Molech represented the male principle of life and reproduction while Ashtoreth represented the female principle of fertility.
Molech, a fire-god of ancient Canaan
The sexual relationship between these false gods set the example for unbridled sensuality among their worshipers.
Anal sex between male and male worshipers and male and female worshipers was viewed as an offering to the goddess.
Some 1450 years after Leviticus, the Apostle Paul references pagan worship in Romans 1:26-27, when he blasts the same kind of fertility goddess worship in first century Rome.
Artist's depiction of
a Molech idol
The Mo-lech idol was a large, hollow brass statue with the head of a bull and the bulging belly of a man. It was designed like an old fashioned pot-bellied stove, with the belly as the firebox.
A child sacrifice laid on the hands, would roll into the fire in the belly cavity. Scripture describes this practice as "passing through the fire to Molech," Leviticus 18:21.
Cleitarchus On Molech
Cleitarchus, an ancient historian, around 315 BC, gives this description of a fire god at Carthage. Kronos is the north African name for Molech.
“There stands in their midst a bronze statue of Kronos, its hands extended over a bronze brazier, the flames of which engulf the child. When the flames fall upon the body, the limbs contract and the open mouth seems almost to be laughing until the contracted body slips quietly into the brazier.”
Diodorus Siculus On Molech
Diodorus Siculus, 90-30 BC, gives this description of a Carthaginian fire god.
“There was in their city a bronze image of Cronus extending its hands, palms up and sloping toward the ground, so that each of the children when placed thereon rolled down and fell into a sort of gaping pit filled with fire.”
Plutarch On Molech
Plutarch, AD 46-127, senior priest of the oracle at Delphi, gives this description of the fire god.
“The whole area before the statue was filled with a loud noise of flutes and drums so that the cries of wailing [of the children being sacrificed] should not reach the ears of the people.”
One can readily see why God and Moses called this pagan religious practice and the sexual rites associated with it, abomination.
Mo-loch worship is essentially identical with worship of Chemosh of Moab, Cronus-Kronos of Carthage and Melkart-Melqart of Tyre.
The general name, used throughout Palestine and in the Bible, for this type of fire god, was Baal. According to the Jewish Encyclopedia, the Hebrews first learned Baal worship from the agricultural Canaanites.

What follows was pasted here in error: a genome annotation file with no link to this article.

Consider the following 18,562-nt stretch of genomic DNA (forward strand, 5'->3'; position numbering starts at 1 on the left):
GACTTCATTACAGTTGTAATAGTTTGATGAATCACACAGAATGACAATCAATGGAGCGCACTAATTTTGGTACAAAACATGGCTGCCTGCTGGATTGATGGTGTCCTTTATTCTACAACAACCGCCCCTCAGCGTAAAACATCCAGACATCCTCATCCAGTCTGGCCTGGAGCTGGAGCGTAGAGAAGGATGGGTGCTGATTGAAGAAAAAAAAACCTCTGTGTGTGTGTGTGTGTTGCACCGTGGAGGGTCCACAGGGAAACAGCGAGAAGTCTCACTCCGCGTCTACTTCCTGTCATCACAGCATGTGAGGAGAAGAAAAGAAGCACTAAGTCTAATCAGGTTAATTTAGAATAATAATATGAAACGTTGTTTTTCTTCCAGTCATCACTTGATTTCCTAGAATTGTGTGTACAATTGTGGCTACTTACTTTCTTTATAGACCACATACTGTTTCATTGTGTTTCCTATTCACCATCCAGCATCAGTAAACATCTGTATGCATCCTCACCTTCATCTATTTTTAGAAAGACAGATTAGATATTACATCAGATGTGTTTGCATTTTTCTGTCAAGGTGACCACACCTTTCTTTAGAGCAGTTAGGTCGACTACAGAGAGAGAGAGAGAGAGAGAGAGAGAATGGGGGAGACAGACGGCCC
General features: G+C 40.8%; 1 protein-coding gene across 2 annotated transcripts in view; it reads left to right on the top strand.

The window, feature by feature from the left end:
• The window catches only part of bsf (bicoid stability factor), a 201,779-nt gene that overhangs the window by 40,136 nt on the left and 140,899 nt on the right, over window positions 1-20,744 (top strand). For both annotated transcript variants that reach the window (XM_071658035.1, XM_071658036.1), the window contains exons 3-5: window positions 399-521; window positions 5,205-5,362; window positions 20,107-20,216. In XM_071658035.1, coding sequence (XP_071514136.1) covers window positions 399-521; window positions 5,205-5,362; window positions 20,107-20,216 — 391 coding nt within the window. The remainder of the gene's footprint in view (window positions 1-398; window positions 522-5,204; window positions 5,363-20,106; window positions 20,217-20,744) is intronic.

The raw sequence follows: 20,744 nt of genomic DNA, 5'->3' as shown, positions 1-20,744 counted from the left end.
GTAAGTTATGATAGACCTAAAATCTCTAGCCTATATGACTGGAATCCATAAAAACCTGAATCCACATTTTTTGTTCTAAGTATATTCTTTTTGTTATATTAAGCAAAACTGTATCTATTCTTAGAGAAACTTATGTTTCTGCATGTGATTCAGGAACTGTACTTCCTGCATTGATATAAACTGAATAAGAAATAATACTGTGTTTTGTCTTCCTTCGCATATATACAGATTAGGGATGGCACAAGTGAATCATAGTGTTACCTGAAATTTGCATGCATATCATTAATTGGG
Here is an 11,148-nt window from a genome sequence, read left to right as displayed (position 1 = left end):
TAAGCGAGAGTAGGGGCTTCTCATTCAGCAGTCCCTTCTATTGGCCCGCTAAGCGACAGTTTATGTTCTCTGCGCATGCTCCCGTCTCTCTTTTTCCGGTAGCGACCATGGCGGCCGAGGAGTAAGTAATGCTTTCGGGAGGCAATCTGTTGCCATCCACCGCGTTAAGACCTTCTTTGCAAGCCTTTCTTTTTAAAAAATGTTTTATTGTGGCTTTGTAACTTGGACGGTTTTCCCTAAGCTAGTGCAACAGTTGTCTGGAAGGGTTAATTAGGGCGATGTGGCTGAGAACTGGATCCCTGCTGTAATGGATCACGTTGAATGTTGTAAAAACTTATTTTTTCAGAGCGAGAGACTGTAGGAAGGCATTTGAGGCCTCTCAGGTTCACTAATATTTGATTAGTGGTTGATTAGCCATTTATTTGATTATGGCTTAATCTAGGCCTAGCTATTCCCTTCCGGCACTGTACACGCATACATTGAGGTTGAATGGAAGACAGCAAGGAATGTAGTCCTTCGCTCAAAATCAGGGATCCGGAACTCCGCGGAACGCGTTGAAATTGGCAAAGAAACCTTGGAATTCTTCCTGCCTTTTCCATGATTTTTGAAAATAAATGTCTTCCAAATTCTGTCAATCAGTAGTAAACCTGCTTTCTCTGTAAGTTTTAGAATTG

Ancient fertility goddess
The religious Canaanites of Palestine worshiped a fertility goddess named Ashtoreth.
In Ashtoreth’s worship services, male worshipers had anal sex with priests and priestesses of the goddess. This was viewed as an offering to the fertility goddess.
The priests and male prostitutes, who were consecrated to her cult were called qadesh, qedishim or sodomites, Deuteronomy 23:18; 1 Kings 14:24; 15:12; 22:46.
Male qedishim engaged
in shrine prostitution,
allowing male worshipers to use them for anal sex, as did the sacred harlots, 2 Kings 23:7.
The Interpreter's Dictionary of the Bible tells us that pagan religions of the ancient near east shared a common feature. They were fertility cults who worshiped a Mother goddess.
“Fertility rites were practiced at the numerous shrines which dotted the land, as well as at the major sanctuaries... A characteristic feature of the fertility cult was sacral sexual intercourse by priests and priestesses and other specially consecrated persons, sacred prostitutes of both sexes... Child-sacrifice was also a feature of the rites...”
The Interpreter's Dictionary of The Bible, Volume 3, Abingdon, 1990, pages 933-934.
The International Standard Bible Encyclopedia tells us Ashtoreth was a
“goddess of Canaan and Phoenicia... prostitution was practiced in her name and she was served with immoral rites by bands of men and women.” International Standard Bible Encyclopedia, Volume 1, 1979, pages 319-320.
Given this cultural, historical and religious context, it becomes clear that God did not intend to forbid a loving, committed homosexual relationship between two men or two women.
Instead, God intended to forbid Israel, His people, from practicing the same sex religious rites with which the ancient Canaanites worshiped their fertility goddess.
There is no connection between
Leviticus 18:22 and 20:13 simply do not address modern gay and lesbian relationships.
modern homosexuality and
ancient fertility goddess worship.
Helpful Links To Additional Information
Leviticus 17:7 and Goat Idols
How should modern Christians interpret
Leviticus 18:22 and 20:13?
Idolatry always included
sex worship of false gods.
Why is Cybele vital to
understanding Romans 1?
Pagan Practices of ancient Canaanites
Shrine Prostitutes used sex
to worship pagan gods
The material on this page is excerpted from our thoughtful book, Gay Christian 101 - Spiritual Self-Defense For Gay Christians, by Rick Brentlinger.
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This page revised February 12, 2015